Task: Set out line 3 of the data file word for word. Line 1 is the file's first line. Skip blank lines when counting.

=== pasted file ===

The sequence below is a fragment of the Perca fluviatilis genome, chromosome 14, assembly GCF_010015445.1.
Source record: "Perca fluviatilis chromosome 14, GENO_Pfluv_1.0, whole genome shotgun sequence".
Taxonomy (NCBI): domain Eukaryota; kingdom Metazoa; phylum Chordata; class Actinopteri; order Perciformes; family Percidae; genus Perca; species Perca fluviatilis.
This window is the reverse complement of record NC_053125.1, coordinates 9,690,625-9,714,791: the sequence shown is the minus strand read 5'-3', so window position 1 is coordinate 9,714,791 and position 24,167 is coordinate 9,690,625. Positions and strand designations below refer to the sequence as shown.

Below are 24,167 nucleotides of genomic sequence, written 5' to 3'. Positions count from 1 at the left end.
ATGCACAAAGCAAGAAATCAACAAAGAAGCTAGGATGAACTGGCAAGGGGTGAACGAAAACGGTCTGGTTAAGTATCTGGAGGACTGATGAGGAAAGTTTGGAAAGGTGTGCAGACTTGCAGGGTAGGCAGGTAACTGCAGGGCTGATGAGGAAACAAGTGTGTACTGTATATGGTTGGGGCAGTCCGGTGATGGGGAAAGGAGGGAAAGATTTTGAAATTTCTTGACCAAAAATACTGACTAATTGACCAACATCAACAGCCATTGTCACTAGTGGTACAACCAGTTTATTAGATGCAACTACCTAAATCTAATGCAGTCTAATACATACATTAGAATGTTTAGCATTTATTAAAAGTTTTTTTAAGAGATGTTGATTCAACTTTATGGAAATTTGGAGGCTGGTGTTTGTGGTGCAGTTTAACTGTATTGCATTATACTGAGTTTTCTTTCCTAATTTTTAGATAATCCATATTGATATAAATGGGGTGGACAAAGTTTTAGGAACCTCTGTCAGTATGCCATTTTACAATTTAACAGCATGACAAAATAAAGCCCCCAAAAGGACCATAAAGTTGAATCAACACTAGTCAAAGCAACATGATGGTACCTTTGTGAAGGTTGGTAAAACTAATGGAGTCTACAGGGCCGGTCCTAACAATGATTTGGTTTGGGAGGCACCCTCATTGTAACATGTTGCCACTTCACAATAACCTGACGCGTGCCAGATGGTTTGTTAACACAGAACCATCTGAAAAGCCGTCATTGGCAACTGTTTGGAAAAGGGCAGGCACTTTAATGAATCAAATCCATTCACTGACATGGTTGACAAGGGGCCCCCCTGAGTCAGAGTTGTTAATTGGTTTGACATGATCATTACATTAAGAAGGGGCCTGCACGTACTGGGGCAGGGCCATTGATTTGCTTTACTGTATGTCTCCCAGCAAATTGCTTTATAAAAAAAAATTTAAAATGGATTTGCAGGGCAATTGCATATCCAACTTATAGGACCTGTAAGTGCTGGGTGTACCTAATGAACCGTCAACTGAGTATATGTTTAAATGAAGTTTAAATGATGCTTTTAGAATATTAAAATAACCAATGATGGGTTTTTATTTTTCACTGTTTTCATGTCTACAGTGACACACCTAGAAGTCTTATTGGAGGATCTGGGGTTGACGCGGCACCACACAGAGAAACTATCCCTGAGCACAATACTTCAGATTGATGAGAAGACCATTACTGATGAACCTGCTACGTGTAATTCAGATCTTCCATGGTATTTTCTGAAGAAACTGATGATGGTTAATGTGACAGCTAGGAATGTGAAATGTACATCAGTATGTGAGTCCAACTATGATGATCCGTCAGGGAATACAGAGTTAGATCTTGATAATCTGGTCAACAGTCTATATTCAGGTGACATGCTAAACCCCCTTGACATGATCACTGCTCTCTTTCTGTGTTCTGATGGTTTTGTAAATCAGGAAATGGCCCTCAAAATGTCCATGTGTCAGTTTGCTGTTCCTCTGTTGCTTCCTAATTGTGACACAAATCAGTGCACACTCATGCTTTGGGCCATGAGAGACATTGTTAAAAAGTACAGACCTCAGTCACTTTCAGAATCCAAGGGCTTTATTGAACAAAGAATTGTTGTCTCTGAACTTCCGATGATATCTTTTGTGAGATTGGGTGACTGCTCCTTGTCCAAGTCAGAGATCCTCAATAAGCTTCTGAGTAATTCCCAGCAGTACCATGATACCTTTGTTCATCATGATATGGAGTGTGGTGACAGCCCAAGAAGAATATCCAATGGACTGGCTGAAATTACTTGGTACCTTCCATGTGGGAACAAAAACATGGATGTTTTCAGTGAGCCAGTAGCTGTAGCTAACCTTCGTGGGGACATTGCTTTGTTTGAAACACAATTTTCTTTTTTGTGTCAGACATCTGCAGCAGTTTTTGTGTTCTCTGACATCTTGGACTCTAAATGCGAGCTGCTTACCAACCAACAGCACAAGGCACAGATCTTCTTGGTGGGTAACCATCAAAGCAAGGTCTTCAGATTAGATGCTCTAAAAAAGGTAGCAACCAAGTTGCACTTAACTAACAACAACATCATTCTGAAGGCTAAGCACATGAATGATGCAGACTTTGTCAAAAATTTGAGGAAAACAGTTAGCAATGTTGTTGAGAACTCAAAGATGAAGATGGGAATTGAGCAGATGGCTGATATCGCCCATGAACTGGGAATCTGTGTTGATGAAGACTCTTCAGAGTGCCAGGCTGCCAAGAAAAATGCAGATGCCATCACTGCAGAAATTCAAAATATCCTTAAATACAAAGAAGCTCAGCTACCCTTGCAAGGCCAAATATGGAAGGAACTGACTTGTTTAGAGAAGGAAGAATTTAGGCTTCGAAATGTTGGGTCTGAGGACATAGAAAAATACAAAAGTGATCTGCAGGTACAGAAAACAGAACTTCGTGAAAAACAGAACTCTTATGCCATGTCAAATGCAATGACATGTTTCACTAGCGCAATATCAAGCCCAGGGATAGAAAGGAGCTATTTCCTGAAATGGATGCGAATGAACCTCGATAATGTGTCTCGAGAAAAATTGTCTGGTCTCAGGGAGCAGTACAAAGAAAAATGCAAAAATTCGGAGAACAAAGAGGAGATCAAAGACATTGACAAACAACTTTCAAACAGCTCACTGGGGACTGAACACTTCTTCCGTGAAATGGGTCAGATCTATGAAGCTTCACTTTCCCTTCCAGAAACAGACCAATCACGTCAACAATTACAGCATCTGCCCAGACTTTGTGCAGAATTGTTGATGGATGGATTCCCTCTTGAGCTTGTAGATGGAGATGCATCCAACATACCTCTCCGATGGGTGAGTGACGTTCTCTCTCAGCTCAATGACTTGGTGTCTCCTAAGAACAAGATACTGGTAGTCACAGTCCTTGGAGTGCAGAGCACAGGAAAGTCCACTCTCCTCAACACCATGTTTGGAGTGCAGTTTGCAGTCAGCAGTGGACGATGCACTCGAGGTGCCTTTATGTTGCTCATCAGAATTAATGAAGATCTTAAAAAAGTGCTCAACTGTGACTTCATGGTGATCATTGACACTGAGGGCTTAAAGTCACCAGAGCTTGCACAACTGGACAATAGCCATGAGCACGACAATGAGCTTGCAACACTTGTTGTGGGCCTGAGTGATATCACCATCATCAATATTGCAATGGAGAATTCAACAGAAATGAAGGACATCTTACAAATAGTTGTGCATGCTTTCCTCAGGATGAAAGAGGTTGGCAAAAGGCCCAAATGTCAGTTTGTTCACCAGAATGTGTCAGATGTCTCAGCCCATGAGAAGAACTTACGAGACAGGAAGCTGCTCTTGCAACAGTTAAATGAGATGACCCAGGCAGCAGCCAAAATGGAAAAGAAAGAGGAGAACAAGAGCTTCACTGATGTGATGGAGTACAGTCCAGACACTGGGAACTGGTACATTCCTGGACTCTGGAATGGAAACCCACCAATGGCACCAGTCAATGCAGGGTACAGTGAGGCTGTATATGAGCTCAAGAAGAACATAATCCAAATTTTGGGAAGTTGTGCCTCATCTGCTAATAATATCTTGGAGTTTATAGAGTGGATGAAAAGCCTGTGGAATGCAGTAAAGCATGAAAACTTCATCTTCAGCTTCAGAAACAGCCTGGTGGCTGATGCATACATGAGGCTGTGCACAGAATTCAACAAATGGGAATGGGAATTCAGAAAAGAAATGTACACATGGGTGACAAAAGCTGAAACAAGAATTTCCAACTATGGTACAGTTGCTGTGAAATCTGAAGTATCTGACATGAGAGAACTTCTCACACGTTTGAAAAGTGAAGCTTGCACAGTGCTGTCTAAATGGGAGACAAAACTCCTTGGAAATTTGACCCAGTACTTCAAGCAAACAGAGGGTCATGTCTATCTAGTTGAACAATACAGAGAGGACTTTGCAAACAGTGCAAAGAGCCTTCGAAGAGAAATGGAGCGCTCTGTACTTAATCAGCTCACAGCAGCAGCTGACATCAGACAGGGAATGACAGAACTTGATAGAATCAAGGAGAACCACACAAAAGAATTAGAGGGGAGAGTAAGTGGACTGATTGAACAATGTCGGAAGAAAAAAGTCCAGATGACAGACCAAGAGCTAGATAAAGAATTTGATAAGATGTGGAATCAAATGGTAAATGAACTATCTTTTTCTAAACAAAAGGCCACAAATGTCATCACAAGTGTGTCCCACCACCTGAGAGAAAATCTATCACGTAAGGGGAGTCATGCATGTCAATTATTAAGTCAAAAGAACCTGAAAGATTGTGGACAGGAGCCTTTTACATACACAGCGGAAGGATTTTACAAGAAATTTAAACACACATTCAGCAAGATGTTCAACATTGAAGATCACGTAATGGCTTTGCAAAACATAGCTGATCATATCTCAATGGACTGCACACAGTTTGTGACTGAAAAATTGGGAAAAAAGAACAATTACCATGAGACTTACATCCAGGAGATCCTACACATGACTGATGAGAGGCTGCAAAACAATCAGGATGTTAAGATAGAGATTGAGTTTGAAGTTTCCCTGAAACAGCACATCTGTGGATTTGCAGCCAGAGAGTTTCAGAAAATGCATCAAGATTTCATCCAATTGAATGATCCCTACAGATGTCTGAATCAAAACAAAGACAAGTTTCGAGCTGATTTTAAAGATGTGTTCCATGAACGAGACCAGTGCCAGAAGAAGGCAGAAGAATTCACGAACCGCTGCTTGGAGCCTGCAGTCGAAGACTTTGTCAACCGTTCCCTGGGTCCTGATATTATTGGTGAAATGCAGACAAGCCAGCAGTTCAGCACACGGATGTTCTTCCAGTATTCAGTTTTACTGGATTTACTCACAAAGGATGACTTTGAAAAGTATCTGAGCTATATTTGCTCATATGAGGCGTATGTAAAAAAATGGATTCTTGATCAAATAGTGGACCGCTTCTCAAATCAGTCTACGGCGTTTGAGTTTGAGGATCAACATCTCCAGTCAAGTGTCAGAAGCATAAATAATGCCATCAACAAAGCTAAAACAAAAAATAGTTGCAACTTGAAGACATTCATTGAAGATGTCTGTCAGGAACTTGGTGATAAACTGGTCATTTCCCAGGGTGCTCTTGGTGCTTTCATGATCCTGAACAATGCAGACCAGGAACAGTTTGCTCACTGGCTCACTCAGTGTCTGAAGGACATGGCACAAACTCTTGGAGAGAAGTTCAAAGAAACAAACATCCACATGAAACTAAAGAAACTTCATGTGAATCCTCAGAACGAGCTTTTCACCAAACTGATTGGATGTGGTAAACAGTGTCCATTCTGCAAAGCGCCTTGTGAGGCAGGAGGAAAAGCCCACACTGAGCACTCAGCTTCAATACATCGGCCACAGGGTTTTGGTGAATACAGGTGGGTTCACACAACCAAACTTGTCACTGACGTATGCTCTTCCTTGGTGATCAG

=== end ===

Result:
Taxonomy (NCBI): domain Eukaryota; kingdom Metazoa; phylum Chordata; class Actinopteri; order Perciformes; family Percidae; genus Perca; species Perca fluviatilis.